Networking is apparently key...so good luck, chump. I'm finding it's virtually impossible to find a job that you don't have an "in" for. This sucks when you don't have very many connections. Dad knows people in various tech companies...all of which are in MN or CA. My aunt apparently knows some people in DC, but I haven't heard anything more from her so I guess none of them need a webmonkey. SPARC has connections with a number of organizations, none of which are hiring. I signed up with a paralegal temp agency in July and never heard another thing from them. I'm already working part-time at Nelson's former employer. All the rest of my friends are entry-level employees on the other side of the continent. My network is looking pretty depleted. I guess the lesson is, make more rich, geographically-distributed friends than I have. :p
Avoid pairing off early? It would be dishonest to say that being in a relationship hasn't limited my options. The previous two summers, while my internships were generally enjoyable and provided some useful experience, neither was at a place I would have been likely to work in the future. Part of this was due to the job market, my need to have a paid internship, and so forth. But part of it also may have been because my internship search was less directed based on what would open the most doors career-wise and more based on being in the same geographical location as Nelson. I couldn't (and still can't) consider job opportunities elsewhere in the country or abroad due to being tied down. I decided to not attend law school immediately after college in part because I wanted to pay down my student loans a bit and do something different (given my difficulties finding sufficient work, I am now questioning this). But I also made that decision in an effort to time my schedule to Nelson's law school completion.
Of course, being in a committed relationship can also have financial and career benefits. Not only do I have a built-in roommate, Nelson's parents have been allowing me to forgo paying rent until I can afford it. Nelson got so tired of me worrying about how much fresh/organic fruits and veggies cost that he buys all our produce. Being non-single means I don't spend as much money to be social as I might otherwise--I'm not cruising bars and clubs, going to concerts, or going on fancy dinner dates. Nelson and I generally watch movies at home, go berrypicking, or play low-stakes poker with Nelson's friends. Nelson's internship at SPARC got me an "in" here, which thus far is my most enjoyable and successful gig and is probably responsible for most of the interviews I've had. And when I periodically freak out over how I'm never going to get a real job and I'm going to go bankrupt and live in a cardboard box, at least I've got a free source of snuggles and backrubs.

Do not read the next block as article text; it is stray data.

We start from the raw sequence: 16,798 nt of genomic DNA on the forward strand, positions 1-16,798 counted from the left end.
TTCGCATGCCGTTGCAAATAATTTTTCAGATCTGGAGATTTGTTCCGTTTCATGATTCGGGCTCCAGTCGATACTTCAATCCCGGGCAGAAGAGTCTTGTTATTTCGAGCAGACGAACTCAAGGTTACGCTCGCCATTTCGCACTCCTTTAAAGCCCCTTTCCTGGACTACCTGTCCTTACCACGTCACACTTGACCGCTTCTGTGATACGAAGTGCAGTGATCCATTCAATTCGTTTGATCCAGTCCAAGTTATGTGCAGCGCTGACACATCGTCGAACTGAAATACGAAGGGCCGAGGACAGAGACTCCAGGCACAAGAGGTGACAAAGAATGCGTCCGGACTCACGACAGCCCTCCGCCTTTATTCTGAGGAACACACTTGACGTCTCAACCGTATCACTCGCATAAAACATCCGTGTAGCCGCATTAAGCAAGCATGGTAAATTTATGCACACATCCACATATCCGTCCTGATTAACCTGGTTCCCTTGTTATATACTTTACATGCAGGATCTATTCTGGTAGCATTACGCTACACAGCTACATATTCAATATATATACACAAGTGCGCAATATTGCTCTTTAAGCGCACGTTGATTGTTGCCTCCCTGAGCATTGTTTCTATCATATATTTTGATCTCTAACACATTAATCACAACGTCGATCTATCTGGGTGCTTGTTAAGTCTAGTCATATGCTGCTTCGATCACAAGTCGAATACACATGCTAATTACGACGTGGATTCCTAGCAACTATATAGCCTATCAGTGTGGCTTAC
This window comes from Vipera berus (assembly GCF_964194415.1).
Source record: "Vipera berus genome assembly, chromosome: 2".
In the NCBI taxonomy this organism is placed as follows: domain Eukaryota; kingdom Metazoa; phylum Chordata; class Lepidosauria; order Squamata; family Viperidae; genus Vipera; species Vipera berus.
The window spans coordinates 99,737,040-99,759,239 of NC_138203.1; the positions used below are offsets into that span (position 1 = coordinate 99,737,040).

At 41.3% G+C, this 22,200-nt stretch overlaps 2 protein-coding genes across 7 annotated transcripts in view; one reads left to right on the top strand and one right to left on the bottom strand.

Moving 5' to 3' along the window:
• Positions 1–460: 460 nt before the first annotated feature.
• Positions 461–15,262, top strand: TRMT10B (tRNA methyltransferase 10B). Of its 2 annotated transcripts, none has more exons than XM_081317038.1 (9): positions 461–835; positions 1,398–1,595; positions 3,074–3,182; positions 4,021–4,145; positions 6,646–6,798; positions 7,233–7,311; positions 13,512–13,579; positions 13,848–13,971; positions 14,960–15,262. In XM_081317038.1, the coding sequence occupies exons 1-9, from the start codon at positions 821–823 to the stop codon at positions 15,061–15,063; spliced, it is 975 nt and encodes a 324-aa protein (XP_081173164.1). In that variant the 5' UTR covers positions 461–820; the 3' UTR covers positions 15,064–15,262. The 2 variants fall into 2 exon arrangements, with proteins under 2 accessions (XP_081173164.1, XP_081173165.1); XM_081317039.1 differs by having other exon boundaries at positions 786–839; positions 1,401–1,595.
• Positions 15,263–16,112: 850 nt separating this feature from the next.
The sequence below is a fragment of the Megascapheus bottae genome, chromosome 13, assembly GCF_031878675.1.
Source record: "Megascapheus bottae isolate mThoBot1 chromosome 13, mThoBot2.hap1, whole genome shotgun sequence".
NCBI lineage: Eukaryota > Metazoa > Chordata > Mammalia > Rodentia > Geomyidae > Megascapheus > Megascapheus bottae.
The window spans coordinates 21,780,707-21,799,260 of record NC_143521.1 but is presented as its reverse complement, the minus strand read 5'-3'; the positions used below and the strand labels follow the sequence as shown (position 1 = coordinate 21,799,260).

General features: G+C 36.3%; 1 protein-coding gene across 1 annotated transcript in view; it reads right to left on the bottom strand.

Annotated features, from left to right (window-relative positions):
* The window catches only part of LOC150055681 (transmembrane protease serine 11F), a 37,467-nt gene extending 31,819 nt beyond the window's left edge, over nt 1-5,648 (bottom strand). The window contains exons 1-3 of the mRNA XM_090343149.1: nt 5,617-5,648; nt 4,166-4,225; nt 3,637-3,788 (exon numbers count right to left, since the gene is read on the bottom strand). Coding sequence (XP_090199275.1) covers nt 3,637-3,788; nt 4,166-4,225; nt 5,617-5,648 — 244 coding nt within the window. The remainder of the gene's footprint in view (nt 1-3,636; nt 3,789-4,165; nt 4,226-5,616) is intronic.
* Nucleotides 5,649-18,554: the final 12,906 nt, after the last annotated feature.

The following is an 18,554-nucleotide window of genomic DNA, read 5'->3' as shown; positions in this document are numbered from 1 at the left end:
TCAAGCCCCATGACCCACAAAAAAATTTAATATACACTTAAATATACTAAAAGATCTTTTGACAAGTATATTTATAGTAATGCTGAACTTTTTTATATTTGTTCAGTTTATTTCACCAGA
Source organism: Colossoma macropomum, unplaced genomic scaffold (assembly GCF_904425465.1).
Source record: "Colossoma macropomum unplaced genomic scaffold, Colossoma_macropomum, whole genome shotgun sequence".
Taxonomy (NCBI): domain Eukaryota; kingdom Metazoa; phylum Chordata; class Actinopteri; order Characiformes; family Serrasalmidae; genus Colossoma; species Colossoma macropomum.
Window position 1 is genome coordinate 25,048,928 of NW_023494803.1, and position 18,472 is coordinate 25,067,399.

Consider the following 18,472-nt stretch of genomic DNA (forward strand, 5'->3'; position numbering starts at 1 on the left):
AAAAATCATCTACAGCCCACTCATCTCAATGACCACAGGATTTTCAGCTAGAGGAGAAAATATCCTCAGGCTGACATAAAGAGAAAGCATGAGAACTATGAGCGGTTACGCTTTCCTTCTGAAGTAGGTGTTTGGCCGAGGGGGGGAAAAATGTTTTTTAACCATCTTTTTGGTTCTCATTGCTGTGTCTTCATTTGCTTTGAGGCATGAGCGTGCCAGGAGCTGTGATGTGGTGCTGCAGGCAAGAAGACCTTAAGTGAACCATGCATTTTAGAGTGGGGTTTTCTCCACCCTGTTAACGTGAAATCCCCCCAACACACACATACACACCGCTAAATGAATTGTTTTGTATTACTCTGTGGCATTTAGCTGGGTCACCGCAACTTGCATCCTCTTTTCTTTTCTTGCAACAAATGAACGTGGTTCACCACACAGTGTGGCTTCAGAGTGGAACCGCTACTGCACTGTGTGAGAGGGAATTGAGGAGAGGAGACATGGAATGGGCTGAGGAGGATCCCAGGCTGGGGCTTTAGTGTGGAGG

As it stands, my relationship is one of only a few things in my life that is really going well right now. And if I hadn't been in a relationship, there's no guarantee that I would've gotten a dream internship or that I'd be set in a dream job. There's just too many variables. So I don't think I would've done this differently. But just something to consider.
In any case, I've made the decisions I've made. I'm here now. What do I do?
All I can do is keep doing my work, keep racking up back rent, keep applying for relevant jobs (with the economic downturn, employers seem to be demanding more experience--more than I have--so this is getting more difficult), and hope and pray that something works out before December. Everything else is out of my control.
Still, I wish I could decide what to cheer for--that the dumbass pork-laden bailout actually works and the economy turns around so there's plenty of jobs...
...or that the financial establishment craters, America as we know it ends, and my student loans just don't matter anymore.
* Because the legal profession is snobbish, most law firms do. I get lots of compliments from them. Of course, they still don't hire me.